The hotel was gorgeous, the service wanting. It was fab if you don't want them to feed you at 3:00 p.m., which they will not, under any circumstances, do. It doesn't matter how hungry you are. Although the concierge was nice. I didn't mind staying outside town a little, either. The boat ride to and from the island was relaxing and made me feel like a fancy-lady. I'd recommend San Clemente Palace Hotel, if you can get as great a deal as we did (off season). It doesn't say this anywhere in the literature, but the hotel was an insane asylum for hundreds of years, and became this HUGE fancy resort hotel only recently. So that's mildly creepy. But if, like me, you don't watch horror movies, you'll be okay.

Doge's Palace
St. Mark's Cathedral. Jake and I never got inside. We slept in. Turns out, insane asylums are very restful and quiet.
On a water taxi, headed to Ca' Rezzonico, a grand canal palazzo turned museum of 18th century Venice

See the table I'm parked on? They make those into a walkway, so tourists don't have to wade through a water-logged St. Mark's square during high tide.

Picnicking. Salami, cheese, fresh basil and oregano, and fluffy bread. Focaccia, maybe?

Outside the best gelato place in Venice.

See the top floor? Synagogue.
We spent an afternoon in the Jewish ghetto (world's first ghetto. Or maybe first place in the world to be called a ghetto). Took a fascinating tour of 4 synagogues. You should go, because it looks like they will fall down at any moment. Boys: they've got lender kippot (yarmulkes) if you don't bring your own.

The ghetto had a big square, which held a big market. If you'd been here about 1500, you could have procured some nice used clothing, full of plague infested lice.
Rialto bridge, on Jake's way out of town. Only like two boats, eight trains, a stroll with a kind and helpful housekeeper on mainland Venice, a wild west-style overnight train with a layover with some petty thieves in Bologna (that's pronounced Baloney, I'm pretty sure), some new Turkish lady friends to protect, two buses, a taxi, two airplanes and 30 hours later, he was home in the warm (100 degrees in October) bosom of Gilbert. And I was in Florence.

Did your kids start school?
Did you forget to take them?
Did you try to start a diet?
Is it working?
Do you have another resolution?
I might need some alternative ideas


Bee said...

My kids haven't gone back to school yet . . . they go back on Sunday night. Yes, it seems odd to an American but they go to British boarding school and that's how they do things here. They've been off for a MONTH already so I'm unlikely to forget about the starting date.

I'm also unlikely to start a diet, although I like to think about losing weight. Do you suppose just thinking about it will do the trick?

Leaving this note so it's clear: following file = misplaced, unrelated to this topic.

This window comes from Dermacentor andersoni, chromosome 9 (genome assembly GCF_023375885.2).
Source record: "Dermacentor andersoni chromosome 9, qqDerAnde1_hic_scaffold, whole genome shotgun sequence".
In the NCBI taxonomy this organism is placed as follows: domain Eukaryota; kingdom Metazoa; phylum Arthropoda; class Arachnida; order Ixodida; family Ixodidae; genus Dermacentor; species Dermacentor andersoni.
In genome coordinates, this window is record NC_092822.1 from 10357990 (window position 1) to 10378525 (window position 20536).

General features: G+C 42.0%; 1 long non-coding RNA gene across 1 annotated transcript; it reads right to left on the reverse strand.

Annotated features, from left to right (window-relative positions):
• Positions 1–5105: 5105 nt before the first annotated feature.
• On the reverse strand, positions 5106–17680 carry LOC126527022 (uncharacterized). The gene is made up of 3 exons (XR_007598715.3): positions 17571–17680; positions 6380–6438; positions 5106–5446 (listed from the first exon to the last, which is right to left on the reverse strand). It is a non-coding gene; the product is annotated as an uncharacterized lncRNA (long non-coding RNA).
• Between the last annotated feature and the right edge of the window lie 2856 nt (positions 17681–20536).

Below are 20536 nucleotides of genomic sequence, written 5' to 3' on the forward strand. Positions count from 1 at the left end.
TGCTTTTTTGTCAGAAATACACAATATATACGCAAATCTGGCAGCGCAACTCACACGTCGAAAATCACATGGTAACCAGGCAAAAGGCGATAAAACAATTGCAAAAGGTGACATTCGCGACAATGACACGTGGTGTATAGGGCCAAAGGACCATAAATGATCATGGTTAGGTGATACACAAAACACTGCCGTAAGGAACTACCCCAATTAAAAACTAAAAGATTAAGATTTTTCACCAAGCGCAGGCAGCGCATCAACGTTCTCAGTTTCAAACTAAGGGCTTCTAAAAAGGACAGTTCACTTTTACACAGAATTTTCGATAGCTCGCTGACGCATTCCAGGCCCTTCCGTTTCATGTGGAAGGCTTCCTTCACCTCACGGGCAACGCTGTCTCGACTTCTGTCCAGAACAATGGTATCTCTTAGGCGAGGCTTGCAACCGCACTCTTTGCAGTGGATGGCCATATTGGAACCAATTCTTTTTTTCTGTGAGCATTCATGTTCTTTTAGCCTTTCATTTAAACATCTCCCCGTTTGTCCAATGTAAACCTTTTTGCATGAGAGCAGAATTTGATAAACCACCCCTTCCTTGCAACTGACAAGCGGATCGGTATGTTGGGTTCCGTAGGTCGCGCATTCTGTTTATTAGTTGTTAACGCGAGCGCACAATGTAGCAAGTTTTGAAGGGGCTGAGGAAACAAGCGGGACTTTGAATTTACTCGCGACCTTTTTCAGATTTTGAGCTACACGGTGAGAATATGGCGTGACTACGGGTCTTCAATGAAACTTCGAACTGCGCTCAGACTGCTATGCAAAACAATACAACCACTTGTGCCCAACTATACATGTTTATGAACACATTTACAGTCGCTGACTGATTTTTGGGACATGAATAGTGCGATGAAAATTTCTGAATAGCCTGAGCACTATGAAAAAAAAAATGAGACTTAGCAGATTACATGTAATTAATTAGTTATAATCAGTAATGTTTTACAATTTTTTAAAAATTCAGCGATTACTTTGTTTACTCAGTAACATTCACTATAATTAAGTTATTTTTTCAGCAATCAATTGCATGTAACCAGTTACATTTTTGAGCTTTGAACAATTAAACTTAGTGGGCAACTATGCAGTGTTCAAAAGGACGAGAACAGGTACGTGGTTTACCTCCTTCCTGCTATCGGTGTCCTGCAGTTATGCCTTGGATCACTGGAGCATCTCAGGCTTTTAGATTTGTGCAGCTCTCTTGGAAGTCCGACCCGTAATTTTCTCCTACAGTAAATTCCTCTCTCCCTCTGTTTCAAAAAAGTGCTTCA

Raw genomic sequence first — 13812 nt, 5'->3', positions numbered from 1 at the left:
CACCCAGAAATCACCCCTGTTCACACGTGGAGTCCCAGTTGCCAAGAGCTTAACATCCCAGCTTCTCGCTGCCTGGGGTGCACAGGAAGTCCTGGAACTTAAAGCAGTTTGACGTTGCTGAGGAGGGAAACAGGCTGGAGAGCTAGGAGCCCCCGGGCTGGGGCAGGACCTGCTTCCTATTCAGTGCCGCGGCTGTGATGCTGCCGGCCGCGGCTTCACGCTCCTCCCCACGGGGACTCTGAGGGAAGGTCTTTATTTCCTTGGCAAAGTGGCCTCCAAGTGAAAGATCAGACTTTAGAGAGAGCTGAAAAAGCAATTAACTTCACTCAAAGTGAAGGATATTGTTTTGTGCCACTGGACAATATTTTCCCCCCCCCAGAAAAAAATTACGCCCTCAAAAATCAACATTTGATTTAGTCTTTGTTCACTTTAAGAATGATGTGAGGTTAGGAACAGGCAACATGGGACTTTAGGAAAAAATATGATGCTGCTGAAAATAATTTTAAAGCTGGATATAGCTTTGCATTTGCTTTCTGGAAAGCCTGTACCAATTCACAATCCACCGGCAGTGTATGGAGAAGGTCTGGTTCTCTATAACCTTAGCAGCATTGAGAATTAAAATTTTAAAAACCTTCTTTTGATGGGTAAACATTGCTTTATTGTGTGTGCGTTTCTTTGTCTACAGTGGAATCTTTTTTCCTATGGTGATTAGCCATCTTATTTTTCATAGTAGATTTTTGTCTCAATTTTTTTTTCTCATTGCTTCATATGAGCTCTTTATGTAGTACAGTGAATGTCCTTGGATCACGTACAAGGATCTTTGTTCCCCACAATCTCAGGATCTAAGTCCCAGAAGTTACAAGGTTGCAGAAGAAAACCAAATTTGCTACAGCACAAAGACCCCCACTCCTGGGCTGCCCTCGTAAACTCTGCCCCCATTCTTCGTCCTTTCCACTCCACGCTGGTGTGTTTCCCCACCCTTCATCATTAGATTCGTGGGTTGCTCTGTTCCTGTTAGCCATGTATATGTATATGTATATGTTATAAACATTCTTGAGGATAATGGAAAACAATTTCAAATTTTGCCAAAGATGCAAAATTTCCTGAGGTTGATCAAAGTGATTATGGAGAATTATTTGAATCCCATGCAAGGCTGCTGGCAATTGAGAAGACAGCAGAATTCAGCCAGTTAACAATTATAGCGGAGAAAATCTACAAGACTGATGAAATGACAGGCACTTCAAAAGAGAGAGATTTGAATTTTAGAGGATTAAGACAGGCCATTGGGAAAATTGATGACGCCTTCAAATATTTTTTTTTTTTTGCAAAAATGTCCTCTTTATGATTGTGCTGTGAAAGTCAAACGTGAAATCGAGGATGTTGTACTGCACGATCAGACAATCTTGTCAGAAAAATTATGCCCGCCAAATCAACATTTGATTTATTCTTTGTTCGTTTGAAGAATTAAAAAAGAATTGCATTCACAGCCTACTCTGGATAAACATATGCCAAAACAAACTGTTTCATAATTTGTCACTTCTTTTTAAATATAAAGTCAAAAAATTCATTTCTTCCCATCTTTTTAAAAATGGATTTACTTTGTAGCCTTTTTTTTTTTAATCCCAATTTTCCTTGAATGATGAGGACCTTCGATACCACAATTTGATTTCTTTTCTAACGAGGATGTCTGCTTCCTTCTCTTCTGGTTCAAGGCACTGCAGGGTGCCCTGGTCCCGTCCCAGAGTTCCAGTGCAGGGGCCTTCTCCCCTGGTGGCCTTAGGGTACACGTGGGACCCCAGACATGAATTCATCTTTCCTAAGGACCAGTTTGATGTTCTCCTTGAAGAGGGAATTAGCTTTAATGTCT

My resolution is to go to Italy this year. x

Barbaloot said...

I remembered to start my diet Tuesday...I just forgot to stay on it.

And I think it's quite awesome that you forgot about school:

Tami said...

I forget things too...ALL THE TIME! You are mom of the year for driving them 3 hours late--I would have just taken one more day off! If you have dieting success--do share. I have gained 20 lbs. this year since I hurt my foot & can't exercise, and eating well is not really in my list of things I can do well. I have no self control. Plus, just reading that Sams club has soft pretzels makes me want a membership there so I can try them. Costco's churros are getting boring.

Amber said...

I did not forget to take them to school, because I actually thought we were a day ahead. This is much worse, because I had the sudden horrible realization that I had another ENTIRE day with my whiny children home from school. Not good. They were extra early the first day back.

I am excellent at planning my diets when I am pregnant, only because the thought is not a reality. When I really need to wire my jaw shut, around next September, I will somehow "forget" to do it I am sure.

Brett and Shireen said...

I forgot to take my daughter to her first day of preschool in the beginning of the school year. She ended up going half way through the day, with her sobbing/semi hysterical mom taking picture of her while still in her pajamas. Was quite a sight. So at least you didn't forget their first day EVER of school.

And I wish I could vacation with you. Then instead of trying to creatively blog about it, I could just direct people to your blog. Makes me miss Italy. And want some Nutella.

And birthday cake. I'll be right over.

My resolution is to not complain. And so far, it's not going so well. I would tell you all about it, but that would put me even farther away from said goal.